SI Vault
 
MAKING A DIFFERENCE | Taylor Bell
Joe Lemire
December 31, 2007
DEVON YADA'S room is as messy as most 13-year-olds' rooms, but his soccer trophies are perfectly ordered and proudly displayed on a shelf. He has autism, but thanks to Taylor Bell, a senior at Pulaski Academy in Little Rock, Devon and other children with mental and physical disabilities can play soccer in a program designed just for them.
Decrease font Decrease font
Enlarge font Enlarge font
December 31, 2007

Making A Difference | Taylor Bell

View CoverRead All Articles

DEVON YADA'S room is as messy as most 13-year-olds' rooms, but his soccer trophies are perfectly ordered and proudly displayed on a shelf. He has autism, but thanks to Taylor Bell, a senior at Pulaski Academy in Little Rock, Devon and other children with mental and physical disabilities can play soccer in a program designed just for them.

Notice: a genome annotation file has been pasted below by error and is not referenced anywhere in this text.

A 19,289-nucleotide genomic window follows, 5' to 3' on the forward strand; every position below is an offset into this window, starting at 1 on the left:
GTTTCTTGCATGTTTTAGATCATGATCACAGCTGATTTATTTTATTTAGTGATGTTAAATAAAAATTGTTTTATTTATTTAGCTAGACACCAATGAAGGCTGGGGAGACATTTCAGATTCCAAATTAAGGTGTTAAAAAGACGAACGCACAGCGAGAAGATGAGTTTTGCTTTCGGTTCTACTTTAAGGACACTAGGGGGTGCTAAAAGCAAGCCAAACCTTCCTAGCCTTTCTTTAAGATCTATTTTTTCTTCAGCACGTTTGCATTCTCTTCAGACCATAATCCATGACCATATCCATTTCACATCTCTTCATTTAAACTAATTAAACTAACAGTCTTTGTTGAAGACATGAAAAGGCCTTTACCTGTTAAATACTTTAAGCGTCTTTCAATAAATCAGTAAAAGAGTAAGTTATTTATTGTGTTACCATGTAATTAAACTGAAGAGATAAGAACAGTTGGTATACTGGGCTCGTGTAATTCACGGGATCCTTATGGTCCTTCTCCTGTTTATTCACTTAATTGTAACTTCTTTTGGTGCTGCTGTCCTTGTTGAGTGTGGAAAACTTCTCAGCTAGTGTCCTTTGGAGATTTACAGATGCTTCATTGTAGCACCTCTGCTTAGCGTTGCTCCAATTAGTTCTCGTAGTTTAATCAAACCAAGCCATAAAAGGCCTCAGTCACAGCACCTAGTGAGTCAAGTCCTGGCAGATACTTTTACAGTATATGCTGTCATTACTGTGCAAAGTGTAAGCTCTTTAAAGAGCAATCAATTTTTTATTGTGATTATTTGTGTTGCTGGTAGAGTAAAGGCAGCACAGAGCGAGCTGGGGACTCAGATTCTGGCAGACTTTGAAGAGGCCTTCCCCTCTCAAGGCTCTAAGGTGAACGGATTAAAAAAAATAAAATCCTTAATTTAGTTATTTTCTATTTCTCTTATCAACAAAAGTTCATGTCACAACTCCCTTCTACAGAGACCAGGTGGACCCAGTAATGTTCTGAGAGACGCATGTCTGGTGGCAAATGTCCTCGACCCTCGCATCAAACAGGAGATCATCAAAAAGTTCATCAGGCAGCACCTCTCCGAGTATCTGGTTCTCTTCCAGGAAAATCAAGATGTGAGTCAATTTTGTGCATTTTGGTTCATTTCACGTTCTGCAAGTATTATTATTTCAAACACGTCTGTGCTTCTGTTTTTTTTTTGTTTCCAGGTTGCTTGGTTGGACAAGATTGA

Bell (near right, with Devon), a two-time captain for Pulaski who had periodically volunteered with special-needs children, founded Total Outreach Program for Soccer (TOPS) before his freshman year. "My best memories from childhood are of playing soccer with my friends," says Bell. "I wanted all kids to have that opportunity." He recruits classmates to be volunteer coaches for eight-week clinics in the spring and fall and for a one-week camp during the summer. TOPS started out with 15 girls and boys just playing sharks and minnows, but now more than 50 children are divided into three age groups during tightly organized one-hour sessions. Bell will graduate in May and plans to study physical therapy or sports medicine in college, but he has recruited four students and six parents to serve on an advisory council to continue TOPS. More than 100 kids have benefited from the program, and after years of moving from field to field, they now play on the same ones as other Little Rock recreational teams. Says Bell, "The kids can look over and say, 'My brother's playing today, and I am too.'"

1